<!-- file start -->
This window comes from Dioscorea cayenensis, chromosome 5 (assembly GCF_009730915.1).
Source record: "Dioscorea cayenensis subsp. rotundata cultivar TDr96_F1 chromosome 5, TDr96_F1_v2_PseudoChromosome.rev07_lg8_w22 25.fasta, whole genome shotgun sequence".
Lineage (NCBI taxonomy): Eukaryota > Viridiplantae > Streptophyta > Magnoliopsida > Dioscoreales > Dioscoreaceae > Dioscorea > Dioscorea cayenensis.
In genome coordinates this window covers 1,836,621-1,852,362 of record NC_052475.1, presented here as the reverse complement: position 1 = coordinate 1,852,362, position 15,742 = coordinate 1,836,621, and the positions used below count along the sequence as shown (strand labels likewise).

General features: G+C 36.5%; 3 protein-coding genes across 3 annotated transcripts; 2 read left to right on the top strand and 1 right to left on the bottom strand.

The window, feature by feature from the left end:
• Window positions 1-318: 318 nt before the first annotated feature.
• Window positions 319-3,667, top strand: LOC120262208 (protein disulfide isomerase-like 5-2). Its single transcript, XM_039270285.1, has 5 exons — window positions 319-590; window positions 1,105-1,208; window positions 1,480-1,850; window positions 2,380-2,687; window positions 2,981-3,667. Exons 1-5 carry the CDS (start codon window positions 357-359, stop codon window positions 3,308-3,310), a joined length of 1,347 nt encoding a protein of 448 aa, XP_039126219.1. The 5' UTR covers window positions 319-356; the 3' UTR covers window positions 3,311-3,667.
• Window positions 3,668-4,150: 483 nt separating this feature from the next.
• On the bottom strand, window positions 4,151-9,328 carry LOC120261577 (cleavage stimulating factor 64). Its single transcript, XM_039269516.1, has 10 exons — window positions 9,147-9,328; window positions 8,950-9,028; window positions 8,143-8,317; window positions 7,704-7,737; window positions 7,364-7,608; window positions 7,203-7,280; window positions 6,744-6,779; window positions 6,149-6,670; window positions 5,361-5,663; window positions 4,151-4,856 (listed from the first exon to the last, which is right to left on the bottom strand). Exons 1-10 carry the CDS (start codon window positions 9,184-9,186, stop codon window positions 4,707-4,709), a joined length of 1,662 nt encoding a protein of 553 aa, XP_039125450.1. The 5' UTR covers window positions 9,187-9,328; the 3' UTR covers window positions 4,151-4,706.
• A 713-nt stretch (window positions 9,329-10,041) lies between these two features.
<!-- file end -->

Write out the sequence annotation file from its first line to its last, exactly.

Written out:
This window comes from Dioscorea cayenensis, chromosome 5 (assembly GCF_009730915.1).
Source record: "Dioscorea cayenensis subsp. rotundata cultivar TDr96_F1 chromosome 5, TDr96_F1_v2_PseudoChromosome.rev07_lg8_w22 25.fasta, whole genome shotgun sequence".
Lineage (NCBI taxonomy): Eukaryota > Viridiplantae > Streptophyta > Magnoliopsida > Dioscoreales > Dioscoreaceae > Dioscorea > Dioscorea cayenensis.
In genome coordinates this window covers 1,836,621-1,852,362 of record NC_052475.1, presented here as the reverse complement: position 1 = coordinate 1,852,362, position 15,742 = coordinate 1,836,621, and the positions used below count along the sequence as shown (strand labels likewise).

General features: G+C 36.5%; 3 protein-coding genes across 3 annotated transcripts; 2 read left to right on the top strand and 1 right to left on the bottom strand.

The window, feature by feature from the left end:
• Window positions 1-318: 318 nt before the first annotated feature.
• Window positions 319-3,667, top strand: LOC120262208 (protein disulfide isomerase-like 5-2). Its single transcript, XM_039270285.1, has 5 exons — window positions 319-590; window positions 1,105-1,208; window positions 1,480-1,850; window positions 2,380-2,687; window positions 2,981-3,667. Exons 1-5 carry the CDS (start codon window positions 357-359, stop codon window positions 3,308-3,310), a joined length of 1,347 nt encoding a protein of 448 aa, XP_039126219.1. The 5' UTR covers window positions 319-356; the 3' UTR covers window positions 3,311-3,667.
• Window positions 3,668-4,150: 483 nt separating this feature from the next.
• On the bottom strand, window positions 4,151-9,328 carry LOC120261577 (cleavage stimulating factor 64). Its single transcript, XM_039269516.1, has 10 exons — window positions 9,147-9,328; window positions 8,950-9,028; window positions 8,143-8,317; window positions 7,704-7,737; window positions 7,364-7,608; window positions 7,203-7,280; window positions 6,744-6,779; window positions 6,149-6,670; window positions 5,361-5,663; window positions 4,151-4,856 (listed from the first exon to the last, which is right to left on the bottom strand). Exons 1-10 carry the CDS (start codon window positions 9,184-9,186, stop codon window positions 4,707-4,709), a joined length of 1,662 nt encoding a protein of 553 aa, XP_039125450.1. The 5' UTR covers window positions 9,187-9,328; the 3' UTR covers window positions 4,151-4,706.
• A 713-nt stretch (window positions 9,329-10,041) lies between these two features.